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myJanee.com --> Photoshop Resources --> Janee's Tutorials -> Working with a hairy subject

Working With a Hairy Subject

In this tutorial we will extract a subject, hair intact, from her background, and place her into another background. As you work through this tutorial, you will get practice with the following:

  • Using layers
  • Using the Background Eraser
  • Using the History Brush
  • Patience

Penny before we moved her

If masking of hair were easy, everyone would have tutorials on the topic. As it turns out, there are several ways to mask hair, depending on the contrast between the subject and the background as well as other factors such as the amount of hair and its texture. But in any of the methods that I've found, there is no shortcut to getting around a bit of painstaking work.

In my example, I'm using my little dog Penny. The background is not uniform, as backgrounds seldom are, and the contrast is not very great between the dog and the couch.

This was a difficult tutorial to do because i was not happy with the way it came out the first couple of times i did it.  I prefer, for this subject, the results that i got using the background eraser and that is the one i will present here. 

1.a.  File -> open and choose your file. Drag the layer in the layer palette down to the new layer icon to duplicate this layer. I'll call this the "dog copy layer".

  b. Click the new layer icon to make a blank new layer and fill it with black. If your subject were dark in color, you would want to use white for this layer. Drag the solid black layer below the dog copy layer. This black is so that you will see that you are doing a thorough job of erasing. You may have to touch up more when you get the subject against your desired background, but this will help.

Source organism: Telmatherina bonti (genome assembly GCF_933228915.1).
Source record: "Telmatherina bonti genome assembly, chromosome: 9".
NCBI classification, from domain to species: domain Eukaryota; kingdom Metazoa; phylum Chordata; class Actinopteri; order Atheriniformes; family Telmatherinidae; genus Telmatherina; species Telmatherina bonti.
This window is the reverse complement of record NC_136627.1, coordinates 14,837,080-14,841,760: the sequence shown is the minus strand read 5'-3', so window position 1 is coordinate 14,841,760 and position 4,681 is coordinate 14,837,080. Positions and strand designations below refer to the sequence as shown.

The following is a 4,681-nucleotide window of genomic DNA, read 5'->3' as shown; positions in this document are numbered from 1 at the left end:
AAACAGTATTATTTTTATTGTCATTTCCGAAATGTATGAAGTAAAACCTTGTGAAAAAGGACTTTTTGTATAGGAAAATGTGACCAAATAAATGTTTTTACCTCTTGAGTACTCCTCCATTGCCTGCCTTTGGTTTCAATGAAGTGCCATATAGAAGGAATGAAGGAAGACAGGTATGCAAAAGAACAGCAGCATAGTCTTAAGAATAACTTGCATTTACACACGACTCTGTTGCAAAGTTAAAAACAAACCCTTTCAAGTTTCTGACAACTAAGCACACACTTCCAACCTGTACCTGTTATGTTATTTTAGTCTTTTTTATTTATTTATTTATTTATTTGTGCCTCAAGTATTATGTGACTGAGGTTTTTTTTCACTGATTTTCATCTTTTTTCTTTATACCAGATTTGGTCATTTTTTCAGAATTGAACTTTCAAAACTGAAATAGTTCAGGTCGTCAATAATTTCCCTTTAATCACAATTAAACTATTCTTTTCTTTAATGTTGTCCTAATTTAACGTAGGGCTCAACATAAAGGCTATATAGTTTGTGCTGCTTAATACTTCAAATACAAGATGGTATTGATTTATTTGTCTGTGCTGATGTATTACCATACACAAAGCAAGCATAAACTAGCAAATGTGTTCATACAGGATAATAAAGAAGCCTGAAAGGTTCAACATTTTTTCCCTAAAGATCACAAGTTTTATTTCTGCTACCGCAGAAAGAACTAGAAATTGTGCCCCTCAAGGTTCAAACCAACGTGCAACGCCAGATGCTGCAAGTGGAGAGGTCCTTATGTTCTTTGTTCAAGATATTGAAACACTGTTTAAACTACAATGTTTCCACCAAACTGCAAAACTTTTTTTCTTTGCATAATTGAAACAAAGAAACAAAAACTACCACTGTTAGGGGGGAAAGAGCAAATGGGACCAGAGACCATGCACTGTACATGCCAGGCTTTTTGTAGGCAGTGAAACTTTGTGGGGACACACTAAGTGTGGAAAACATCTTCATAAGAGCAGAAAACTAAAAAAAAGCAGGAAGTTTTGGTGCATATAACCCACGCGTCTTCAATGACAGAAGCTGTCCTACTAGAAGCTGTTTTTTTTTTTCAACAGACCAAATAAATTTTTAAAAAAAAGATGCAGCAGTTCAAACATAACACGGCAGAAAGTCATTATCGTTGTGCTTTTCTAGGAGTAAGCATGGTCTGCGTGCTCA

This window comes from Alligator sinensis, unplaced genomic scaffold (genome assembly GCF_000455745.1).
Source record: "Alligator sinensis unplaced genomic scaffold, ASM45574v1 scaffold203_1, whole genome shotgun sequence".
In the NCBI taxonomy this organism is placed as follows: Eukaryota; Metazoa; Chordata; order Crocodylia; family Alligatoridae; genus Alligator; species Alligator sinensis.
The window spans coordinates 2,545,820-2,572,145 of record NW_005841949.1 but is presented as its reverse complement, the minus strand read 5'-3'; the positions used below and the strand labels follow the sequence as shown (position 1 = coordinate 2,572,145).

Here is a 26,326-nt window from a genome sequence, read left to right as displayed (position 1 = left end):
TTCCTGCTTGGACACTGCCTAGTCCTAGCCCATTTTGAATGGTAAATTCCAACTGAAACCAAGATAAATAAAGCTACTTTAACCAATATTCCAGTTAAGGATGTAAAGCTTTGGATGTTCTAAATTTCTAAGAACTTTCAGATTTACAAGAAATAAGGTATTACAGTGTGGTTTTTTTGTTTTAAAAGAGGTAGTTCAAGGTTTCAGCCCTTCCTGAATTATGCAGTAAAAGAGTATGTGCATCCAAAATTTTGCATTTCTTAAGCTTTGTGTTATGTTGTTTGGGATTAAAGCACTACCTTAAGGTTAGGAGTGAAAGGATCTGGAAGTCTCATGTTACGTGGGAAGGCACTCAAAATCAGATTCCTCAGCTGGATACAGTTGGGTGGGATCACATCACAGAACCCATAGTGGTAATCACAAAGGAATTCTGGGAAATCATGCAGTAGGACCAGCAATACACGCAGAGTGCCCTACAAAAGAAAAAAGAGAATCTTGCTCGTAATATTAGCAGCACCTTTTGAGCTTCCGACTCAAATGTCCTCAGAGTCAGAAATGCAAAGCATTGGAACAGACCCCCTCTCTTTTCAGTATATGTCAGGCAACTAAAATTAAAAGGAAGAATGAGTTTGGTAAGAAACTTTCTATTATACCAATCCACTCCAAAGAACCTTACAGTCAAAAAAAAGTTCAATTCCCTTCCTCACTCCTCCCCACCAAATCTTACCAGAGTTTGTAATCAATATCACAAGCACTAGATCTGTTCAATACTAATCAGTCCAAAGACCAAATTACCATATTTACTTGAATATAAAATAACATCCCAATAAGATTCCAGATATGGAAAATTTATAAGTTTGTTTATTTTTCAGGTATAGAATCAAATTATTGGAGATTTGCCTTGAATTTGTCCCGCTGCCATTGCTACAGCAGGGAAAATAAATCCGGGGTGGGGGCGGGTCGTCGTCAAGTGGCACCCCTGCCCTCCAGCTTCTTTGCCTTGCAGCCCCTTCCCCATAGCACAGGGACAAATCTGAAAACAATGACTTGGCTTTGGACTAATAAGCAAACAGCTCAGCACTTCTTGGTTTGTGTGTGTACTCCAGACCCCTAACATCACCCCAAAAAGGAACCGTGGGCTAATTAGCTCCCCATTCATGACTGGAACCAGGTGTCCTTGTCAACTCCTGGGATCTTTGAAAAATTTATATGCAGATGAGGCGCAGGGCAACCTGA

c. File -> Save As  and name your file something new.

2. a. In the tool box, choose the BACKGROUND ERASER. It is behind the eraser and has scissors beside it.

  b. Go to the Options palette and set your tolerance to about 30 to start off with. The higher this number, the less discriminating your eraser will be in choosing pixels to erase.

  c. With the dog copy layer selected, and aiming the + sign in the background eraser at the area just outside the fur, begin erasing.

 

3. a. If you end up erasing into the subject, then your tolerance is set too high. Adjust accordingly.

  b.  If you erase too much, either click back in your history palette, or use the history brush, the one below the regular paintbrush with the arrow swoosh over it. This tool "paints" the pixels back onto the canvas just as they were before you messed with them!

  c. What this background eraser does is it samples the pixels at the + sign and then erases pixels that are in the circle that are within the tolerance level of that particular color.

  d. File -> save.

4. a. Once you have the background pretty well gone from around your subject, draw a lasso around the subject as i have done above. Select -> inverse -> delete. This gets rid of everything but the dog.

   b. File -> Save.

   c. Open your new background and then with the move tool selected, drag the dog copy layer onto your new background.

   d. If the edges of your subject look too crisp, use the blur tool (the water drop that is under the smudge tool) or the smudge tool itself.

  e. Don't forget to make the background look as if your subject were really ON it. If the grass needs to be tamped down, if the sand needs prints, or your subject casts a shadow you will have to add these. Just use a NEW layer for this kind of touchup. Also you may need to lighten or darken your subject to make it go with the background.

Here is another photo that i altered using this same method.

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